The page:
That in itself is cause for concern. "The research" is an idea that warrants skepticism, certainly, because it has pointed to and been used to justify all kinds of contradictory things over the years--and what drives research anyway besides skepticism of past customs and research?
Yet, still, taking a dismissive position is different from being skeptical. That has a whiff of his thinking his way is right and everyone else--science, the village, you--can stuff it. And I think that can be a problem when it comes to raising kids, for a lot of reasons but particularly these two huge ones: 1. He is not a sole parent, he's a co-parent, and he doesn't get to act unilaterally. If he won't take anything you care about into account, then he's starting out your child's emotional education by undermining half of his/her emotional world. Thanks, Pops.
2. Kids personalities, temperaments and needs aren't one-size-fits-all, and an arrogant or overly certain parent is going to miss the fact that being flexible can sometimes be more "right" than being right.
I realize this is all warning and no advice so far, but I think it's time to respect the warning enough to say that you feel very strongly about the spanking issue in particular, and the need for compromise, flexibility and mutual respect as co-parents in general, that you'd like to reopen the topic with him. Try it as a sit-down conversation when someone else is watching your toddler.
This isn't about getting your way--parents will disagree on things--it's about getting your due respect.
If you don't believe you're getting that, then comes referee time, be it with a parenting class or a marriage and family therapist.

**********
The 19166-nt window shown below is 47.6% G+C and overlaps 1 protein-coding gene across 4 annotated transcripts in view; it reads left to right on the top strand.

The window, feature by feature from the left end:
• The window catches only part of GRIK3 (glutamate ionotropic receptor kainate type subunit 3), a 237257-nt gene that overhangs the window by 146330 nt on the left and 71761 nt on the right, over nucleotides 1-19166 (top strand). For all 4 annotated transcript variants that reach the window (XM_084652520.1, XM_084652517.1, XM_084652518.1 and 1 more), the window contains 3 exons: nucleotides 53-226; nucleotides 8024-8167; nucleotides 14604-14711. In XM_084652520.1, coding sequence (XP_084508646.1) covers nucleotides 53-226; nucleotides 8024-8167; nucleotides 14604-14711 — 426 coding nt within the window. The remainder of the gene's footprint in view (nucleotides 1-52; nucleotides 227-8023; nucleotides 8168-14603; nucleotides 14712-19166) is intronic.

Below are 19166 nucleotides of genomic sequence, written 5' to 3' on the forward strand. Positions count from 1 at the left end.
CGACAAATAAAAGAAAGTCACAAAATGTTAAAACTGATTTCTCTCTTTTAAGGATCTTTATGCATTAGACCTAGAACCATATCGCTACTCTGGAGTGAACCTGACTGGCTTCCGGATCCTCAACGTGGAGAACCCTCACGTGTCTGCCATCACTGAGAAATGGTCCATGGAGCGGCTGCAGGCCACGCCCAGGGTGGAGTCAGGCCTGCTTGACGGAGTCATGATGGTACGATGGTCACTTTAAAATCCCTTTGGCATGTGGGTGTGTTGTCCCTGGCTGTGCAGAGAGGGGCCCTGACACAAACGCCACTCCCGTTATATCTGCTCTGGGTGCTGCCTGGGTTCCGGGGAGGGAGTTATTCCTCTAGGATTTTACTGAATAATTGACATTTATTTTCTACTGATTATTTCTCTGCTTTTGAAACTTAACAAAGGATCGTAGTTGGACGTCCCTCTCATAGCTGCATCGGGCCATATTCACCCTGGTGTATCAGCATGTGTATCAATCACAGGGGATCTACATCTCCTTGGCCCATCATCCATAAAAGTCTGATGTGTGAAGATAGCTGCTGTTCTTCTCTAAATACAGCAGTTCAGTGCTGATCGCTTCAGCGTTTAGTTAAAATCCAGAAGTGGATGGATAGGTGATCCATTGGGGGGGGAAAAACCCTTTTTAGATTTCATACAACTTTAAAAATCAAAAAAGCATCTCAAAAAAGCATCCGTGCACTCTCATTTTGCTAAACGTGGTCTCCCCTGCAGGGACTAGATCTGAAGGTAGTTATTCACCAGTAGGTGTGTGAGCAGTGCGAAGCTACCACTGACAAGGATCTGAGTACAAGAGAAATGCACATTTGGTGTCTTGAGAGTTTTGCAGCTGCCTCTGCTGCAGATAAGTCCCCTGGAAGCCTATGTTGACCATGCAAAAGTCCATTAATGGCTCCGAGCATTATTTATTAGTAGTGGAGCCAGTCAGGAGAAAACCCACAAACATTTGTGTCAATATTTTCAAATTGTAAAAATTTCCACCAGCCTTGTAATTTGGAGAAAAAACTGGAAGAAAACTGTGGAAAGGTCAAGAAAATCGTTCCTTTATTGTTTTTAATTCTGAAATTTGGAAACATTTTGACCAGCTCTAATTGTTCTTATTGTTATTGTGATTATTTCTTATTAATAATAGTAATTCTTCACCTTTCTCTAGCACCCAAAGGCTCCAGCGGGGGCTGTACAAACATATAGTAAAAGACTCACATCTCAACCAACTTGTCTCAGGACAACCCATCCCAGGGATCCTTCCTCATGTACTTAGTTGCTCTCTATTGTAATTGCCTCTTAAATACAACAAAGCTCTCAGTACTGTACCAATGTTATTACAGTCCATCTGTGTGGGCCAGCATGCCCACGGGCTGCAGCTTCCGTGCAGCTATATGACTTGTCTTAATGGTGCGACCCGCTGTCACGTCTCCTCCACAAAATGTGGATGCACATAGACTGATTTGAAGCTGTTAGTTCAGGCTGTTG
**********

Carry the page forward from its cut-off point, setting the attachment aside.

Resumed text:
Two last things to consider, now that I've taken forever with this answer ... (more)
It's your job to make her feel welcome in your family, and if you don't, she will not make space for you in the household she is establishing with your son. Even if it is hard, it's a good idea to offer her kind inquiries as demonstration of interest, an effort not to be instructive or directive, statements of support of her autonomy and wishes about how her wedding/marriage will be. She might warm if given reason to think you are going to support rather than undermine her marriage. My inlaws believe that I am cold and rude, but I started out timid, received criticism and instruction instead of hospitality, and have in 10 years had little reason to try to make space for people who are unkind, uninterested in me, and try to control how my husband and I live, work, travel, and raise our daughter. You have a role in nipping this in the bud, and you are most likely the ones who stand to lose out on a close relationship with your son if you fail to find a way to make her welcome.
Very illuminating, thanks. I agree with you that the in-laws are the ones in a position to welcome in a new son/daughter-in-law--and I have nothing but a standing O for the parts about criticism and control--but I still advise people with "little reason to try to make space for people who are unkind" still to try to warm things from their side, just because, before completely giving up.
Can't we just talk about shoes? It's Friday.
But it's always Friday when I'm here (except when it's Thursday).
Time to go. Thanks all, have a great and shoey weekend, and hope to see you here again next Friday.
What's wrong with the truth? "I don't like answering all these questions. Please stop."
Nothing wrong with it, but you've got to back it up by not answering and walking away. In a similar situation, I found that going the light n silly route worked just as well and was better for my mood. A matter of taste.